Director Lasse Hallstrom (The Cider House Rules) is behind the sweet calculated craft of Chocolat. Following magical realist rules written by its predecessor, Like Water for Chocolate, this movie equates sensual food with interpersonal magic in an exotic location. The mystic cook is Vianne (Juliette Binoche), who breezes into an uptight French village with her daughter. She's free-spirited, unrepentantly single, and has a knack for serving emotionally injured individuals the exact confection necessary to jump start their lives. Opening a chocolate shop in the middle of Lent irritates the conservative mayor. At the same time, Vianne's personalized sweets bring life to such folks as her sour, diabetic landlord (Judi Dench). Johnny Depp steps into this film as itinerant Roux, a roguish match for the unrestrained mom. Adding to the star power is Carrie-Anne Moss (The Matrix) and Lena Olin (in a fresh reversal of the roles she and Binoche held in The Unbearable Lightness of Being).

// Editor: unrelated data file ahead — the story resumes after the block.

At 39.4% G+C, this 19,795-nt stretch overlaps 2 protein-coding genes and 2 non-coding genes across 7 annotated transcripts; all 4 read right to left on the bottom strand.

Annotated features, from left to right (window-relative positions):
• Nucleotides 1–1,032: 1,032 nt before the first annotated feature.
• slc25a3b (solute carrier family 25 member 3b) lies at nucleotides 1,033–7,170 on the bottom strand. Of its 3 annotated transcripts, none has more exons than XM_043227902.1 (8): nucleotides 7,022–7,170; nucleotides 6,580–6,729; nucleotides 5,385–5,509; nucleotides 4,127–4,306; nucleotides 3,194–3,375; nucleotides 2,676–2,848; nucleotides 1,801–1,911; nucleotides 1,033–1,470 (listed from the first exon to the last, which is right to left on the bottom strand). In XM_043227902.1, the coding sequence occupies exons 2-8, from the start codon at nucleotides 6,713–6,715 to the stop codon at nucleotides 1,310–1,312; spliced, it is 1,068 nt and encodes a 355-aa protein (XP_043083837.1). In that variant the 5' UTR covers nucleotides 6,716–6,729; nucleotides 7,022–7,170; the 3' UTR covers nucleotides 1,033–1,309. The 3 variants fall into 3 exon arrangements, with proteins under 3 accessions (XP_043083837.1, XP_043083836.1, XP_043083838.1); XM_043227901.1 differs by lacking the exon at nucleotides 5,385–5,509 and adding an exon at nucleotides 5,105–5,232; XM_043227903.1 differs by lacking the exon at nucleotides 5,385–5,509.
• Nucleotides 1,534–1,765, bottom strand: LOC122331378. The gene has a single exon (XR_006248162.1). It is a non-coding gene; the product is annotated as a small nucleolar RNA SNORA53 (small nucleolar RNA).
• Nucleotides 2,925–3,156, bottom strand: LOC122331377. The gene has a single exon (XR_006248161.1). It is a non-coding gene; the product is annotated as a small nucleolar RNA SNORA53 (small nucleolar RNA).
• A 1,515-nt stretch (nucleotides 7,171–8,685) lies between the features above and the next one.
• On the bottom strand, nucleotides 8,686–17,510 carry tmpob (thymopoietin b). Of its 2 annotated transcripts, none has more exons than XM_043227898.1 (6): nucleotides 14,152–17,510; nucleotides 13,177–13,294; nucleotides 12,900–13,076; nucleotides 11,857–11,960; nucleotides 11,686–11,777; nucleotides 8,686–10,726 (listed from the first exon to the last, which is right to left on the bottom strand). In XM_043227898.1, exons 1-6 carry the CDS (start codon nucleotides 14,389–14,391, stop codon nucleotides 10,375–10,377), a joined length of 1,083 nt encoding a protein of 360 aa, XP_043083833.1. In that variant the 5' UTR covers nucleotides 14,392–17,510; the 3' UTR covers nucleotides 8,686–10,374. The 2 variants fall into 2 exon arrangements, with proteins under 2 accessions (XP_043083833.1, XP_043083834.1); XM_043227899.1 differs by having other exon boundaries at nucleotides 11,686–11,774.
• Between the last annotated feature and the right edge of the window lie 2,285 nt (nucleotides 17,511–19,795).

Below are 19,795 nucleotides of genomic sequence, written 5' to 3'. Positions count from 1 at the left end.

The cast transforms the material's thin familiarity into a succulence worthy of its title. A generous, sexy outsider; oddball small-towners; food's magic touch: expect few surprises here, just the satisfaction of a sweet, compact treat.